Between 1954 and 1962, Algerian women played a major role in the struggle to end French rule in one of the most violent wars of decolonisation of the twentieth century. Our Fighting Sisters is the first in-depth exploration of what happened to these women after independence in 1962. Based on new oral history interviews with women who participated in the war in a wide range of roles, from members of the Algiers urban bomb network to women who supported the rural guerrilla, the book explores how female veterans viewed the post-independence state and its multiple discourses on ‘the Algerian woman’ in the fifty years following 1962, from the euphoria of national liberation to the civil violence of the 1990s. It also examines the ways in which these former combatants’ memories of the anti-colonial conflict intertwine with, contradict or coexist alongside the state-sponsored narrative of the war constructed after independence. Part of an emerging field of works seeking to write the post-independence history of Algeria, this book aims to go beyond reading Algeria through the lens of post-colonial trauma or through a series of politicised dichotomies pitching oppressed citizen against oppressive state, official commemoration verses vernacular memory or contrasting narratives of post-independence decline with post-colonial success stories. Instead, this book is about the contradictions and compromises of state-building and nation-building after decolonisation. Its wider conclusions contribute to debates about gender, nationalism and memory.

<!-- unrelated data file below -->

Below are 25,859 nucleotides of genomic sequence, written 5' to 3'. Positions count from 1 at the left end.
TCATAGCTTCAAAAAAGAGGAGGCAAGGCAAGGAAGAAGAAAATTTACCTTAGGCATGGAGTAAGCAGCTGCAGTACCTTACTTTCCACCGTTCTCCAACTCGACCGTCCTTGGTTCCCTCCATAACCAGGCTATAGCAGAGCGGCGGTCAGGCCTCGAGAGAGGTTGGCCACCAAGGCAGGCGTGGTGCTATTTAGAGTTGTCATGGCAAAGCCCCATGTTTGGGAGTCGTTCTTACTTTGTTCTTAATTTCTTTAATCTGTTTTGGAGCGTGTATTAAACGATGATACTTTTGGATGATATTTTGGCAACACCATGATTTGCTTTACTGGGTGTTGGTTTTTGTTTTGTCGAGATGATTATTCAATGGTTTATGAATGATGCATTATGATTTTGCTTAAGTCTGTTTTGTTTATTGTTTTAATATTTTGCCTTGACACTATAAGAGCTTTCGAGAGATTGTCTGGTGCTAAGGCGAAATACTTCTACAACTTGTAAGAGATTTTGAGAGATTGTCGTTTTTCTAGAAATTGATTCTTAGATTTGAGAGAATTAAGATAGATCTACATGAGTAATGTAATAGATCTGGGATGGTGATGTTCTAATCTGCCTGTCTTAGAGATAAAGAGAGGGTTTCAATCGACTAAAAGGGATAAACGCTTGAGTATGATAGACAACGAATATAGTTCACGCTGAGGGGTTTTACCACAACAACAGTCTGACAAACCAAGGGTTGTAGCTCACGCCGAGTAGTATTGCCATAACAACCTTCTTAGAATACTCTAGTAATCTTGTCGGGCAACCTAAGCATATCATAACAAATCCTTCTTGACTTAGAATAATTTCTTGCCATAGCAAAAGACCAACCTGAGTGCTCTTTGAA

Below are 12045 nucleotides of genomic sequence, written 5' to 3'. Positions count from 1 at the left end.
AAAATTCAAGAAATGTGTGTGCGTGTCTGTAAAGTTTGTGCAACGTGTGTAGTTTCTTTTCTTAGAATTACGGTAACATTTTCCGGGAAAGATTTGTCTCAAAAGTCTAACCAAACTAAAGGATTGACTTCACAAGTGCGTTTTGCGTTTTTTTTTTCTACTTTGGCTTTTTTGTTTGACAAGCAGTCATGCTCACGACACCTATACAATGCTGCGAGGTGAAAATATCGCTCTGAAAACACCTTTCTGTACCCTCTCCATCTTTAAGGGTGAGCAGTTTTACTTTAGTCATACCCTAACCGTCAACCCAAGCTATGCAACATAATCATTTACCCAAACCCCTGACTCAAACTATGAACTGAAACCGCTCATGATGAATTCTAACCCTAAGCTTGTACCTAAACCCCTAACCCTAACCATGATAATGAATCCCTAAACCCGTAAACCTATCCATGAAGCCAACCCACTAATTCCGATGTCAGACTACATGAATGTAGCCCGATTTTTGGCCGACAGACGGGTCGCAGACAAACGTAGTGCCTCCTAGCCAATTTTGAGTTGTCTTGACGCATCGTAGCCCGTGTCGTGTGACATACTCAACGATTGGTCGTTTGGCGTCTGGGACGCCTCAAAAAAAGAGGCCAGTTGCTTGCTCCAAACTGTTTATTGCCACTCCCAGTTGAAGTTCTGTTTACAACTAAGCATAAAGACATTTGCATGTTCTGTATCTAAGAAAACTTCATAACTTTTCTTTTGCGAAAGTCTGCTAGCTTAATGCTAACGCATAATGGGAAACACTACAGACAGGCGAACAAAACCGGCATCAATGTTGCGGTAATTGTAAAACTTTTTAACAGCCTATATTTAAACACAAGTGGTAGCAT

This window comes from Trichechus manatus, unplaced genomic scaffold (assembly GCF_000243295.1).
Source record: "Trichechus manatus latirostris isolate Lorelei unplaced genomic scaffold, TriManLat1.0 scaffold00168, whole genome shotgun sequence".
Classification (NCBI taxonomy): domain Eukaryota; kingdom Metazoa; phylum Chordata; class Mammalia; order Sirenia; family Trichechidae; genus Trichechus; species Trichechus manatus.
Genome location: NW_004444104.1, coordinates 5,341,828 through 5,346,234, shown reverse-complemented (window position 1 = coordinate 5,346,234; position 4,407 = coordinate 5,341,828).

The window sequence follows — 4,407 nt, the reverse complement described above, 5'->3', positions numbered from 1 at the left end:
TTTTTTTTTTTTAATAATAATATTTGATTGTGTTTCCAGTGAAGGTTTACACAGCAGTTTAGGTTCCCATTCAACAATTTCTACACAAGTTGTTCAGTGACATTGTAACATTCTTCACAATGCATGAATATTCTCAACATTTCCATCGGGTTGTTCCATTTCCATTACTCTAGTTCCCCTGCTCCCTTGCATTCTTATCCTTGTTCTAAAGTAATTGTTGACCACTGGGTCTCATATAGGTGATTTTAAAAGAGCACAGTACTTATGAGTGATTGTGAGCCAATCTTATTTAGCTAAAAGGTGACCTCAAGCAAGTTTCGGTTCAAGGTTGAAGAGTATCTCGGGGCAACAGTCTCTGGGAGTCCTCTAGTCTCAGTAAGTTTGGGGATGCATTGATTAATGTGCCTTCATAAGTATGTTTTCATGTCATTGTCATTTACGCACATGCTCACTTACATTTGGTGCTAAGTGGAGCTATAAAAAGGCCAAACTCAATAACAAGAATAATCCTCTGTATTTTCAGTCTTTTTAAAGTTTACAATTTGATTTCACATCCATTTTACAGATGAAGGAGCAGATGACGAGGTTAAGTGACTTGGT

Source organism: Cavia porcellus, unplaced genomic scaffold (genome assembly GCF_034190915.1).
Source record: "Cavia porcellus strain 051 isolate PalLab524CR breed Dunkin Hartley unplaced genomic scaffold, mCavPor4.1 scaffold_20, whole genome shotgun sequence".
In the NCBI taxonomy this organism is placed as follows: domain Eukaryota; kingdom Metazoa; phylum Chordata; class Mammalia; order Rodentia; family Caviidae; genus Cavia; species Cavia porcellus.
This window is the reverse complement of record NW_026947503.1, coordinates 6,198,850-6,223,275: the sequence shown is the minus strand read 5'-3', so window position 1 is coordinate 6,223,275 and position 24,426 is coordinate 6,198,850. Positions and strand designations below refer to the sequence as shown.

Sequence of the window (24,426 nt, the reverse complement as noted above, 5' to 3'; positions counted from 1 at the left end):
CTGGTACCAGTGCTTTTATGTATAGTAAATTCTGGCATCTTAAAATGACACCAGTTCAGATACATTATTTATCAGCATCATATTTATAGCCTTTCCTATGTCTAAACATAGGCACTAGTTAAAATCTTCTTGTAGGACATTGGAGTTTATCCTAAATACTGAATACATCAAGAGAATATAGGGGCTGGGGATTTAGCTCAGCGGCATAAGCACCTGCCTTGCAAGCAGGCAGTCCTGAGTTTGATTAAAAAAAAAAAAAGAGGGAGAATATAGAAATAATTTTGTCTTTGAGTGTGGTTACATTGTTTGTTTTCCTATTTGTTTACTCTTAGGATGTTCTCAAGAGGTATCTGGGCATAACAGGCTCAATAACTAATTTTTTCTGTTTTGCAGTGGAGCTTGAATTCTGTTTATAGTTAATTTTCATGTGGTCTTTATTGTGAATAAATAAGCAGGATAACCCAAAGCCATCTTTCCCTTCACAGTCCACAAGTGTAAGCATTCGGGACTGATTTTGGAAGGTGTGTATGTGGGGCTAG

Legacies of colonial empire are present in the demarcations of state borders, in architecture, on the pedestals of monuments, in books, and in other forms. Heroic men have not been forgotten but at the same time erstwhile insurgents rebelling against the colonial order are now celebrated as freedom fighters. Even commodities of daily life, such as coffee or rubber, bear the deep imprint of their colonial histories. This book presents imperial history as a history of interwoven, overlapping, partly contradictory memories in which non-European outlooks are considered on a more equal footing, alongside the recollections of former colonial masters. These include imperial architecture in nineteenth-century Algeria, the Koregaon obelisk in India, the Hungarian monument commemorating the thirteen martyrs of Arad, and Japan's twentieth-century post-war repositories of memories of war, empire, suffering and heroism. The heroes and villains of the imperial era include the Dutch colonial governor Jan Pietersz Coen; Robert Clive, the victor of Plassey; and the explorer and missionary David Livingstone. Other manifestations of memory include Imam Shamil who resisted the troops of Tsarist Russia. The book looks at the fragility and precariousness of repositories of imperial memory. It traces the cycles of obliviousness and remembrance, of suppression and political instrumentalisation that have accompanied the history of Mau Mau uprising in Kenya. The history of Berlin's Botanical Garden is intimately intertwined with Germany's colonial endeavours but this important aspect of the institution's history has remained all but suppressed.
The Frenchmen who conquered the
land now called Algeria were ruthless. Before they arrived, the